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From Dollars to Sense, Tips from Jewish teen philanthropists

The JTFN Youth Ambassador Council is a group of Jewish teen philanthropists who are passionate about making the world a better place. They meet virtually throughout the year to dicuss their programs and what it's like to be a Jewish teen in today's philanthropic society.

They have bestowed their wisdom on how you too can become the best philanthropist you can be, and how to navigate through difficult situations in the board room in 2018. 

In order to be a good Jewish philanthropist you need…

Layton Rosenfeld

Oregon Jewish Community Youth Foundation

“… To know your Jewish values and apply them to your decisions.”

Sara Blau

Teen Philanthropic Leadership Council at the UJA Federation of New York

“… To be appreciative of all donations, no matter the size.”

Shayna Glazer

Jewish Teen Foundation at the Jewish Community Foundation San Diego

“… To understand that philanthropy is something greater than just a warm feeling in your stomach. Philanthropy needs to be seen as your duty in the Jewish Community. Donations from generation to generation help to keep our core group as a Jewish family together and unite us all with the common thread of tzedakah.”

Carly Colen

Voices: The Chicago Jewish Teen Foundation Alumni

“… To be dedicated to the causes you are supporting.”

Carly Shocket

Columbus Jewish Youth Foundation

“… To take into account both the values of Judaism and the principles of giving. To be successful you must balance them in harmony.”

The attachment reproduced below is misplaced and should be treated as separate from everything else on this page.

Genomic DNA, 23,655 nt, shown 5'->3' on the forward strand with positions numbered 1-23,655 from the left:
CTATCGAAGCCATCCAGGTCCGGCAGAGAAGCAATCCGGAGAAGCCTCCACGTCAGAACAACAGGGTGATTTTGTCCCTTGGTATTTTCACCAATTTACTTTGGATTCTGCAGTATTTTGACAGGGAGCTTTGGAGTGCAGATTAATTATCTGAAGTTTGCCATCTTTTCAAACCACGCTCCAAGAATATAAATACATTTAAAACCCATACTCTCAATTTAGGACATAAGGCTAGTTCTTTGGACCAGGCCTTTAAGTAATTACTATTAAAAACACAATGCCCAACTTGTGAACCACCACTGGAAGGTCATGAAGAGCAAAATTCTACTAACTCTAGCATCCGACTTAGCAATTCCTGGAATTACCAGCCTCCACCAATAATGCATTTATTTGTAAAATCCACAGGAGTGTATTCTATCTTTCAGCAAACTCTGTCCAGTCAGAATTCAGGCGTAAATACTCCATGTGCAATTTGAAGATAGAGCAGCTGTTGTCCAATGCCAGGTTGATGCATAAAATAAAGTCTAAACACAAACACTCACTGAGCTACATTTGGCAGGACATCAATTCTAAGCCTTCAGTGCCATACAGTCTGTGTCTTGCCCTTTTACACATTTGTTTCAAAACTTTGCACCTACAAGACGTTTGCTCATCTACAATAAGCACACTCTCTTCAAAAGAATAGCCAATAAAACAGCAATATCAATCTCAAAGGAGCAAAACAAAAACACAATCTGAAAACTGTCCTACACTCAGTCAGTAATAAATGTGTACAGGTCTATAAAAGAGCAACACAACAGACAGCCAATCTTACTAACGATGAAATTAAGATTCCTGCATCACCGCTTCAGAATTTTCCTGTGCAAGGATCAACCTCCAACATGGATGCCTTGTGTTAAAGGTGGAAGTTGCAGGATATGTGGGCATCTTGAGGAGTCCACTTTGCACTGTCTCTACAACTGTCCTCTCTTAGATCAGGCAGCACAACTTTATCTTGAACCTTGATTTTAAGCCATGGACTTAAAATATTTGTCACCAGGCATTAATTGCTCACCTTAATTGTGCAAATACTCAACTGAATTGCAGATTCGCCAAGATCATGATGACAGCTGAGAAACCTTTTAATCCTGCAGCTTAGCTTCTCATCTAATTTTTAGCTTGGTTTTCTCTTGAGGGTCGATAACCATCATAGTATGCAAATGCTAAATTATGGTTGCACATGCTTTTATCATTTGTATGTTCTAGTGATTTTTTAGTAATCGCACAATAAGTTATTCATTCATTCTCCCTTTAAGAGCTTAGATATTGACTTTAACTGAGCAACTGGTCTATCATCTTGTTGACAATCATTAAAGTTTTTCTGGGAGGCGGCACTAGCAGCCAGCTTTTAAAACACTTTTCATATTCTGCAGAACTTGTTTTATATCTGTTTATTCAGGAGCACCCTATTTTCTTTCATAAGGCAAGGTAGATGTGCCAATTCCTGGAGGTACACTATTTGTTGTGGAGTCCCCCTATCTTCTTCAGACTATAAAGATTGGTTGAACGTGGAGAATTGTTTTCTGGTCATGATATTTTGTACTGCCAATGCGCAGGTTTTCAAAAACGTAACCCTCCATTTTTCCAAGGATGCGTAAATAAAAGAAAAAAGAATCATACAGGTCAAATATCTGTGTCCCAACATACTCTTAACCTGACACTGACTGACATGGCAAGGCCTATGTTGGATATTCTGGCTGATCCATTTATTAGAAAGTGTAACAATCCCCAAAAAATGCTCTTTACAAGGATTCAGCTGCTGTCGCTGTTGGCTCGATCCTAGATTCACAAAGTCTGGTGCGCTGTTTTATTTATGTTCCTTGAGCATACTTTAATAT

How did you overcome the challenges you’ve had in your giving experiences?

Samson Cantor

Jewish Teen Foundation of Greater Boston

“One of my greatest challenges in my giving experiences has been fundraising and encouraging others to give. I overcame this by encouraging people to connect with the issue in the same way I have, and so by encouraging this connection, I was able to connect people to issues that I am passionate about.”

Joshua Drossman

Jewish Community Youth Foundation

“Learning to understand how differently people can view a single topic and work around it. It takes a lot of patience and listening, but I see now that different experiences learn each of us to development different views and prioritized certain values.”

Dylan Hurok

Teen Giving Project at the Jewish Federation of Greater Philadelphia

“I think it is valuable to see all sides of the philanthropy process from fundraising, to receiving grant proposals, to then deciding which programs to fund.”

Natalie Korach

Saltzman Youth Panel at the Jewish Federation of Cleveland

“By far the most difficult is coming to consensus with other people. When your own values come in conflict with others it makes it extremely hard to know whether you’re doing the right thing. This is overcome by practice.”

Brandon Gerardi

No Small Change at the Jewish Women’s Foundation of Greater Palm Beach

“One of the greatest challenges in my giving experiences was figuring out a good way to explain what you’re giving money towards. Of course, if it’s something you’re passionate about explaining it may seem simple. However, very often it is hard for the person to whom you’re talking to comprehend why they should help a cause that you feel passionately about. After many attempts at this process and talks with the leaders of my giving experiences, I figured out what I had to do. One thing to always add in is personal anecdotes. This will help you explain the exact reason why you care so much. Also, explain exactly what the donor’s money will go towards, the more specific the better.”

Jacob Miller

Youth Philanthropy Board at the  Jewish Community Foundation of Greater Phoenix

“One of the greatest challenges in my giving experience has been removing my own personal biases in order to follow our mission statement.”

Photos courtesy of The Teen Giving Project at the Jewish Federation of Greater Philadelphia